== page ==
Gender Pay Equity Maui

Gender Pay Equity is nothing new, women who work full time, year round in the U.S. are typically paid just 80 cents for every dollar paid to their male counterparts, which translates into a loss of $10,470 in median earnings every year. The Equal Pay Act has been the law for more than 50 years, but the wage gap remains with women in lower wage jobs more likely to be subject to wage discrimination. On Maui, we can shrink the wage gap by lifting up the salaries of women in low-wage jobs, making it easier for females to enter high-paying careers, and ensuring that women don’t take a financial hit for deciding to have a family. It is a fact that women of every race are paid less than men, at all education levels.

Men less experienced regularly get paid more than women with more experience, sometimes when doing the exact same job. According to a 2018 study by the American Association of University Women the Aloha State has a gender pay gap of 17%, placing it 10th out of all 50 states. Unskilled laborers, typically men, are routinely paid at a higher rate than clerical workers, typically women, doing work which requires a certain skill set and entrance level.

Connie Gouveia, Laureen Perreira, and Karin Phaneuf have been avid, active members of the Mayor’s Clerical Repricing Committee for the past five years. Their goal is to achieve pay equity for the clerks of the County of Maui and, eventually, the entire state of Hawaii. This committee was formed to bring to light the huge pay disparity that exists between primarily male, “unskilled” blue collar workers and primarily female “skilled” white collar clerks and secretarial staff.

In 2014 the starting wage for an unskilled laborer was $17.43 per hour. The starting pay for a clerk was $13.88, a difference of $3.55 per hour. Today, the gap has widened and a Laborer II now makes $19.86 an hour, while a starting Clerk III makes $14.93, a difference of $4.93 per hour. Unless something is done, the gap will continue to widen.

The minimum qualifications needed to become a clerk with County of Maui are as follows:
• Must be a High School Graduate (many are college graduates)
• Must have two years of previous clerical experience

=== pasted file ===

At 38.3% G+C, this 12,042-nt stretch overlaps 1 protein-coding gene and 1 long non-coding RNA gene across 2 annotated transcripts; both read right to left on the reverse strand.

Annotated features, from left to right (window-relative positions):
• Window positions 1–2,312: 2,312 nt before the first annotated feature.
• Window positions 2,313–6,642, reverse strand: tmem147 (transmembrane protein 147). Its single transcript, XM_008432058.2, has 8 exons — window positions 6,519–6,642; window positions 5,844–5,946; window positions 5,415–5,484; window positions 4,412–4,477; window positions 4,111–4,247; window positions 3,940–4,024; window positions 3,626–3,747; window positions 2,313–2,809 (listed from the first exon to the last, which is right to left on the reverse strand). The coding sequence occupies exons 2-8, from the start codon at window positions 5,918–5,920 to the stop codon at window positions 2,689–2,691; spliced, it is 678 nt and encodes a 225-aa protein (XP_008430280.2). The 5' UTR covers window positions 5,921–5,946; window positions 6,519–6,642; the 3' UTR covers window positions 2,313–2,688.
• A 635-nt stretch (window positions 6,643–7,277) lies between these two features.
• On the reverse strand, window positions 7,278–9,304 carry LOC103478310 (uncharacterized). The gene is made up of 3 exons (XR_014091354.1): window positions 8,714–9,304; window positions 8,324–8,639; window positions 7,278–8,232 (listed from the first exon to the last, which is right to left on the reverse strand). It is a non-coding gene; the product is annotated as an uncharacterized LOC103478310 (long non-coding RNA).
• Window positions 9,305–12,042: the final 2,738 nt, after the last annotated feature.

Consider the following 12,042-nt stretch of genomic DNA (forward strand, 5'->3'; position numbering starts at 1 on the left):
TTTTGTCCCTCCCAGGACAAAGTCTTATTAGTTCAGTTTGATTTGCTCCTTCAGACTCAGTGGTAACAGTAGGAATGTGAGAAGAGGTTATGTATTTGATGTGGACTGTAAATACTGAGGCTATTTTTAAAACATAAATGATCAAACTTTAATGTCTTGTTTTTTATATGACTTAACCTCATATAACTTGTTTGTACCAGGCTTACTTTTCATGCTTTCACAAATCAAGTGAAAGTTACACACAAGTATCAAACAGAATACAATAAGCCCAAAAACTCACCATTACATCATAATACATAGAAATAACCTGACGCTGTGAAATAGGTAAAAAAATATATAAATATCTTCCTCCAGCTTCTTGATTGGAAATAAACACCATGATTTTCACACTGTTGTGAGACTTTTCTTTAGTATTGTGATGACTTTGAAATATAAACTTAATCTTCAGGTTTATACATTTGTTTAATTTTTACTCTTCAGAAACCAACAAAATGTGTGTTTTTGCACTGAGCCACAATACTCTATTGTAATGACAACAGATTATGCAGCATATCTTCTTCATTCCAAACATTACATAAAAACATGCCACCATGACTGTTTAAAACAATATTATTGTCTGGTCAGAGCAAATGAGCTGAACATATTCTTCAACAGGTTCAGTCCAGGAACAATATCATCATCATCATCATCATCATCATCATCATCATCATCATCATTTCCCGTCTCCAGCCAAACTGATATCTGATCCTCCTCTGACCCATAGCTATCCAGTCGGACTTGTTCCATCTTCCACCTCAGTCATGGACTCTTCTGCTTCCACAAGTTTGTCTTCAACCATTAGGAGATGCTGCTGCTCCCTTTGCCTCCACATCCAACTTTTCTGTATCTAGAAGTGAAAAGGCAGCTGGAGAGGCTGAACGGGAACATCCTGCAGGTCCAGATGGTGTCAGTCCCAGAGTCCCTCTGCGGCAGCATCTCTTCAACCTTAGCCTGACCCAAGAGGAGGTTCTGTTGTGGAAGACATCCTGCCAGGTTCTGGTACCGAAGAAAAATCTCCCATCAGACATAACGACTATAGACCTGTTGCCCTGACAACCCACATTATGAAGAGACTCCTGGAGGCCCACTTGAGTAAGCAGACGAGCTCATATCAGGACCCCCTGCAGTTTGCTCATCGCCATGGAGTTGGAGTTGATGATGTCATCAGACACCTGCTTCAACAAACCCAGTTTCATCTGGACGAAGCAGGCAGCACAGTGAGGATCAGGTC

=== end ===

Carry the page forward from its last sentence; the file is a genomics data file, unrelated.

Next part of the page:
• Must pass Civil Service Exam and be rated in the top 5-10 to be called for an interview
• Must pass a typing proficiency test • Must have a valid driver’s license

Meanwhile, the qualifications needed to be hired as an Unskilled Laborer with the County of Maui are as follows:
• Must have 8th grade or, for some positions, high school or equivalent graduation
• No previous training required
• Must have a valid driver’s license

In April an agreement outlining positive wage changes that must be implemented to start the ball rolling for Maui County Clerks was signed by Mayor Arakawa and the HGEA Executive Director Randy Perreira. This amazing agreement will affect upwards of 300 clerks, lifeguards and inspectors who are not making the $3,335 threshold and push forward a call to reexamine clerical salaries in the government sector. As of now, we are awaiting it to be assigned an agenda date with the Maui County Council to start the approval process.

With more and more working mothers, single mothers and female heads of households in Hawaii trying to provide for their families, creating gender equity is an important issue towards helping all families thrive and will be a wonderful legacy for our outgoing mayor and council members if it passes.

Connie Gouveia, Clerk III, and Laureen Perreira, Administrative Services Assistant I work for the CoM Department of Public Works, Karin Phaneuf works for the CoM Department of Planning as an Administrative Officer. All have been members of the Mayor’s Repricing Committee since 2014 and continue to advocate for pay increases for women in Hawaii.

Image Credit: Mayor Alan Arakawa's Clerical Repricing Committee

Issue 55 NavigationWhat Happens on Maui Depends on Who Votes! >>
SHARE
Previous articleTina Wildberger for South Maui
Next articleWhat Happens on Maui Depends on Who Votes!
This article is either an edited press release or sent in by a reader of the mauimama whose story is more important than their name. Thank you for sharing.

LEAVE A REPLY

Please enter your comment!
Please enter your name here